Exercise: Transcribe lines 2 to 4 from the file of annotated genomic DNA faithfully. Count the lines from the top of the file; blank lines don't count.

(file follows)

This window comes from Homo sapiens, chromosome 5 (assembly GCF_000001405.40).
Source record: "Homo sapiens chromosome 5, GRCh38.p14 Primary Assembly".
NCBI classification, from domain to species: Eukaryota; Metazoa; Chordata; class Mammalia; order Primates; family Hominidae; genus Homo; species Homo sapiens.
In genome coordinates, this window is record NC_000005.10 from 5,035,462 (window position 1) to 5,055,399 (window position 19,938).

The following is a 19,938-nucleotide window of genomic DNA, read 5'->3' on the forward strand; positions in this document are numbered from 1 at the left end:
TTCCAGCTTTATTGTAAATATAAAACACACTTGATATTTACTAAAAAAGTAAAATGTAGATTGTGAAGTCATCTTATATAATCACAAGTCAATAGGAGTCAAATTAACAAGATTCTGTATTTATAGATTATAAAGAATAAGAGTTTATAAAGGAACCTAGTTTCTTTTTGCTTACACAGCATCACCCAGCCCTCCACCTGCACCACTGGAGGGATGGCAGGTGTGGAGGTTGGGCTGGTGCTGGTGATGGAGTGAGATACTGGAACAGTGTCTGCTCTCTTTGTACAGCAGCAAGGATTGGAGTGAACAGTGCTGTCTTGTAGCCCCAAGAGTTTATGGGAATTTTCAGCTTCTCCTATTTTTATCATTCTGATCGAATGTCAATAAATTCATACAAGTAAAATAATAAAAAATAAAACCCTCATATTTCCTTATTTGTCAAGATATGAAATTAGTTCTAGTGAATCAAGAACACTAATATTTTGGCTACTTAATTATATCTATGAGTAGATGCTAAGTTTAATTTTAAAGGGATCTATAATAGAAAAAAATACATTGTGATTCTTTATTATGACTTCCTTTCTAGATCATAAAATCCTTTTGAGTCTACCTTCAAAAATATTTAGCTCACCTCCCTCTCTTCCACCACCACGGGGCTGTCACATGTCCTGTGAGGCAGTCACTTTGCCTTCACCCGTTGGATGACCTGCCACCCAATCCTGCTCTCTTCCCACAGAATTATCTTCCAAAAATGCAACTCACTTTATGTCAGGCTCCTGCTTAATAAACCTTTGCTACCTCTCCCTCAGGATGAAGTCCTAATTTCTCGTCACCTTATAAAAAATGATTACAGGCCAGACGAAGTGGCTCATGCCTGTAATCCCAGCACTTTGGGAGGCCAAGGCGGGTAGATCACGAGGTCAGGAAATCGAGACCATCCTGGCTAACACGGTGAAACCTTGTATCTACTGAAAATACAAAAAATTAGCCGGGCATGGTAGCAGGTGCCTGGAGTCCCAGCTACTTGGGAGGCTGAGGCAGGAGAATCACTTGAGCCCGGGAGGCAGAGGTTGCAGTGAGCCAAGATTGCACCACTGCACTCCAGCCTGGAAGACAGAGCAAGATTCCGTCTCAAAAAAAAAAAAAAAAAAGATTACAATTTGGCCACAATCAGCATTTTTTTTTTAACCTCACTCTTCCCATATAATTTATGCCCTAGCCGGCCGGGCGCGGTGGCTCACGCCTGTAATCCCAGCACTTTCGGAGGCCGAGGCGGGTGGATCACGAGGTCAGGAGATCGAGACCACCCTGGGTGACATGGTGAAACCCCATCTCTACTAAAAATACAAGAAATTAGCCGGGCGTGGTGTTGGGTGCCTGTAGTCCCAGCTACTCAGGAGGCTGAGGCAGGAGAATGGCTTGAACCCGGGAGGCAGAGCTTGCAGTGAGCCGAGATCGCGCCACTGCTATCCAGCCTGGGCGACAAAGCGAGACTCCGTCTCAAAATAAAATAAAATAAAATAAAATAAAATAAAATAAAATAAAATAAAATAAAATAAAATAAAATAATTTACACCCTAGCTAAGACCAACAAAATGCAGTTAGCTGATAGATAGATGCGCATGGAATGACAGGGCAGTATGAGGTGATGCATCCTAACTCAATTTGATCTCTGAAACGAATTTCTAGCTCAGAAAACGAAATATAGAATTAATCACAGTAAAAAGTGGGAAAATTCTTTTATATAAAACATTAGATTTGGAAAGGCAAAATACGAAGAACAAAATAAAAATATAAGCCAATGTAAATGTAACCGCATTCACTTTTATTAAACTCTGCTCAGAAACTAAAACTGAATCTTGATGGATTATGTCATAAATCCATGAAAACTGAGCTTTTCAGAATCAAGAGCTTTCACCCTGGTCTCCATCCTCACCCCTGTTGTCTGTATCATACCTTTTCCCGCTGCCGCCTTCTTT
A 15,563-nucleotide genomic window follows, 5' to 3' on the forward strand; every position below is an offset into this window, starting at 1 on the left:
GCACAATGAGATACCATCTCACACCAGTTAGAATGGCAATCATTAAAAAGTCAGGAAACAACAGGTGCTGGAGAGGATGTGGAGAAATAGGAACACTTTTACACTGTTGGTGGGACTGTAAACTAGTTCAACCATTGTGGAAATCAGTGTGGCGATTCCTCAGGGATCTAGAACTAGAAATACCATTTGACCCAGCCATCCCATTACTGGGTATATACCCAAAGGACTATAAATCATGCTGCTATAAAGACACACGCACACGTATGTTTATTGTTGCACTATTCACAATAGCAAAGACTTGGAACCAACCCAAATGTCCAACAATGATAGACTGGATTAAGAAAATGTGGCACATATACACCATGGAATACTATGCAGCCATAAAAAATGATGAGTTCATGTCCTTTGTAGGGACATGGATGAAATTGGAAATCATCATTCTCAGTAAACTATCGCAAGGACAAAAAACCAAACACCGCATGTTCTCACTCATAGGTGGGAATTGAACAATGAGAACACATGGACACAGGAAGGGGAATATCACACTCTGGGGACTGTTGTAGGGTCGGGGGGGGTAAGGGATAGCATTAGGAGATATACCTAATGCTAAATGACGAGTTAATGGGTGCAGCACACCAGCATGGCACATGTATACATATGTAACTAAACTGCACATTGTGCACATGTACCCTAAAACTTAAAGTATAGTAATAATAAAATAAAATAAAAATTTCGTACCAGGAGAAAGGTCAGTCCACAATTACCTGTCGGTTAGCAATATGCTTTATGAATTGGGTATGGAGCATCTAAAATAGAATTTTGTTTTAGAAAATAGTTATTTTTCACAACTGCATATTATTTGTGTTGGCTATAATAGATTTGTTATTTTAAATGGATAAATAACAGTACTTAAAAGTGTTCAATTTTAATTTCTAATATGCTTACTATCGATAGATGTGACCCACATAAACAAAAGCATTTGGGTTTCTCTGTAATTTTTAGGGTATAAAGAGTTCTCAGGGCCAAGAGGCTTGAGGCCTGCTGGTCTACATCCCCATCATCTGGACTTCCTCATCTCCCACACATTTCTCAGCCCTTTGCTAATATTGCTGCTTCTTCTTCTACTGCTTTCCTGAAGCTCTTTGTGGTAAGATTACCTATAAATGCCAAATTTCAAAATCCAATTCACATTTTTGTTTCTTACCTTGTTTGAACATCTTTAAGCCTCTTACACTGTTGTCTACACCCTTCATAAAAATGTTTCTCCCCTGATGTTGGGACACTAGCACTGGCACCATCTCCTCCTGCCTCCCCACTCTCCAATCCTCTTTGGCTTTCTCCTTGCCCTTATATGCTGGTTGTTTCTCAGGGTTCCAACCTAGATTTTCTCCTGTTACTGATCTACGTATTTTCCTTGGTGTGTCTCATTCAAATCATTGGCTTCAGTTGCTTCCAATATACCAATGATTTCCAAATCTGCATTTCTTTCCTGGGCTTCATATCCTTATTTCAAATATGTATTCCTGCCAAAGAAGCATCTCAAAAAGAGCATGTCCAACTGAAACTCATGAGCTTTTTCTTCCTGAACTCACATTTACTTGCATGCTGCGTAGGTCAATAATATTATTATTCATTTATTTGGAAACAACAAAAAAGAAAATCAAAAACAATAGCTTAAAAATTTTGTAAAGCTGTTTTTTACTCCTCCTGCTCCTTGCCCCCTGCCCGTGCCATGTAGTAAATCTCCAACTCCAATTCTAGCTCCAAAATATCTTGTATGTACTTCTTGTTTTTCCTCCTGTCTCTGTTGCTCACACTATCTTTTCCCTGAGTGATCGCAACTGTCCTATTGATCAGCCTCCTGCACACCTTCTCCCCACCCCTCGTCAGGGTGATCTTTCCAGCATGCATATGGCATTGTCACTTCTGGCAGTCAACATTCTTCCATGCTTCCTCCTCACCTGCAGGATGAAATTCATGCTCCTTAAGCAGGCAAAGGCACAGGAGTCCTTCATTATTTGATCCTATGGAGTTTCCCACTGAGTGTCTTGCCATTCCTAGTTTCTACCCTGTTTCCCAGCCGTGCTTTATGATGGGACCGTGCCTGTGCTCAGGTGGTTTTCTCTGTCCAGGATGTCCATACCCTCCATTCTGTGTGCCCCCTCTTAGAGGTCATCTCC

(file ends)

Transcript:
Source record: "Homo sapiens chromosome 5, GRCh38.p14 Primary Assembly".
NCBI classification, from domain to species: Eukaryota; Metazoa; Chordata; class Mammalia; order Primates; family Hominidae; genus Homo; species Homo sapiens.
In genome coordinates, this window is record NC_000005.10 from 5,035,462 (window position 1) to 5,055,399 (window position 19,938).